Thatcher's Dead Party: 'Not in the name of Hillsborough 96' plea

Margaret Aspinall Margaret Aspinall: "Please don't do it in the name of the 96"

Related Stories

A Hillsborough campaigner has asked people attending a party to mark Lady Thatcher's death not to celebrate in the name of the 96 supporters who died.

Hundreds of people are expected to attend the party outside St George's Hall in Liverpool on Wednesday.

But Margaret Aspinall, who lost her son James in the 1989 disaster, urged those going to the gathering: "Please don't do it in the name of the 96."

The Thatcher's Dead Party is being held on the same day as the ex-PM's funeral.

Mrs Aspinall, chair of the Hillsborough Family Support Group, said: "If you want to do it [celebrate the death], it's your prerogative but don't do it in the name of the Hillsborough 96."

She said she had no personal feelings towards the former Conservative prime minister, who died on Monday at the age of 87 after suffering a stroke.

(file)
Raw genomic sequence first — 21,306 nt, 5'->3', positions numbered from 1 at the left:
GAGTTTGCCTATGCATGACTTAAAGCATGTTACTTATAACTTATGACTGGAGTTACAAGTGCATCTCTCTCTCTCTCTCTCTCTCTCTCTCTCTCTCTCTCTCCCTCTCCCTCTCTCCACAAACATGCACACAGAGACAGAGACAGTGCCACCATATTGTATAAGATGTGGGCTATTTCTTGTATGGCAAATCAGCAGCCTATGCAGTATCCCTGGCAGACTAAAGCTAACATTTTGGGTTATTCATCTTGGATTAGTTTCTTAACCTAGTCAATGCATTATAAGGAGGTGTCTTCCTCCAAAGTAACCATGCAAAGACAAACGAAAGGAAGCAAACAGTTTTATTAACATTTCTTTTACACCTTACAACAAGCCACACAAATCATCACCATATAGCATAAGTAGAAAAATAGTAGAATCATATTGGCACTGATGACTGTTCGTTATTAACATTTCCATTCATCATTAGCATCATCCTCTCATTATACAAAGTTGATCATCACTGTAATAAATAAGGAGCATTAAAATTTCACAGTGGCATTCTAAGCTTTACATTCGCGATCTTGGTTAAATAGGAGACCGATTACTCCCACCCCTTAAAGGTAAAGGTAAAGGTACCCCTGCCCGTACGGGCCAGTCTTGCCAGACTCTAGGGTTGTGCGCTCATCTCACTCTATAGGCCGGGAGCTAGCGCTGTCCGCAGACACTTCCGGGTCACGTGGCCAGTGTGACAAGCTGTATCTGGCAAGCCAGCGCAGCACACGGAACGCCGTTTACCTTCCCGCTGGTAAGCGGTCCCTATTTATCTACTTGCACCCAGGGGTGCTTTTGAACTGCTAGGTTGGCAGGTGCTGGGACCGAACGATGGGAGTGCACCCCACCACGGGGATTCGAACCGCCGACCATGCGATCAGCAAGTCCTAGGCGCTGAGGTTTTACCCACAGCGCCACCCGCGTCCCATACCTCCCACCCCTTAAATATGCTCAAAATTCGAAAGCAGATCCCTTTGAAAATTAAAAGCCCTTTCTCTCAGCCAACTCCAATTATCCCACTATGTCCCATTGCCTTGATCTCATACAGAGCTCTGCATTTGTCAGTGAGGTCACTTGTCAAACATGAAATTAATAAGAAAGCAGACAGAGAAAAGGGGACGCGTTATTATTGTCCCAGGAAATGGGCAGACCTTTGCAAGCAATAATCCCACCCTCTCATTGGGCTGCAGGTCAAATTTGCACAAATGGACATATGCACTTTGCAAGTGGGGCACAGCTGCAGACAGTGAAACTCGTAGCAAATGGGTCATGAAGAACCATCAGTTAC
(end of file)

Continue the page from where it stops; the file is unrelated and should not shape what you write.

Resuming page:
'Right to protest'

Baroness Thatcher's funeral is to be held at St Paul's Cathedral on Wednesday.

The party organised outside St George's Hall is set for 18:00 BST the same day.

Merseyside Police said the force recognised the right of people to demonstrate peacefully and to express their views.

Police said they would work with other agencies to "facilitate a peaceful demonstration and ensure minimum disruption is caused".

A total of 96 Liverpool fans died following a crush on terraces at Sheffield Wednesday's ground during the FA Cup semi-final between Liverpool and Nottingham Forest in April 1989.

Margaret Thatcher was in power when the disaster happened.

An independent report by the Hillsborough Independent Panel published in September found police had changed witness statements to blame Liverpool fans for the tragedy.

More on This Story

Related Stories

BBC Liverpool



Min. Night 6 °C

Features & Analysis

Elsewhere on the BBC

  • ElvisSecret cinema

    Get off the beaten track and explore cinematic history in the Santa Monica Mountains


  • A computer generated model of a lift shaftClick Watch

    The future of elevator technology - lifts that can climb up to 1km in the air and even travel sideways

Copyright © 2015 BBC. The BBC is not responsible for the content of external sites. Read more.

This page is best viewed in an up-to-date web browser with style sheets (CSS) enabled. While you will be able to view the content of this page in your current browser, you will not be able to get the full visual experience. Please consider upgrading your browser software or enabling style sheets (CSS) if you are able to do so.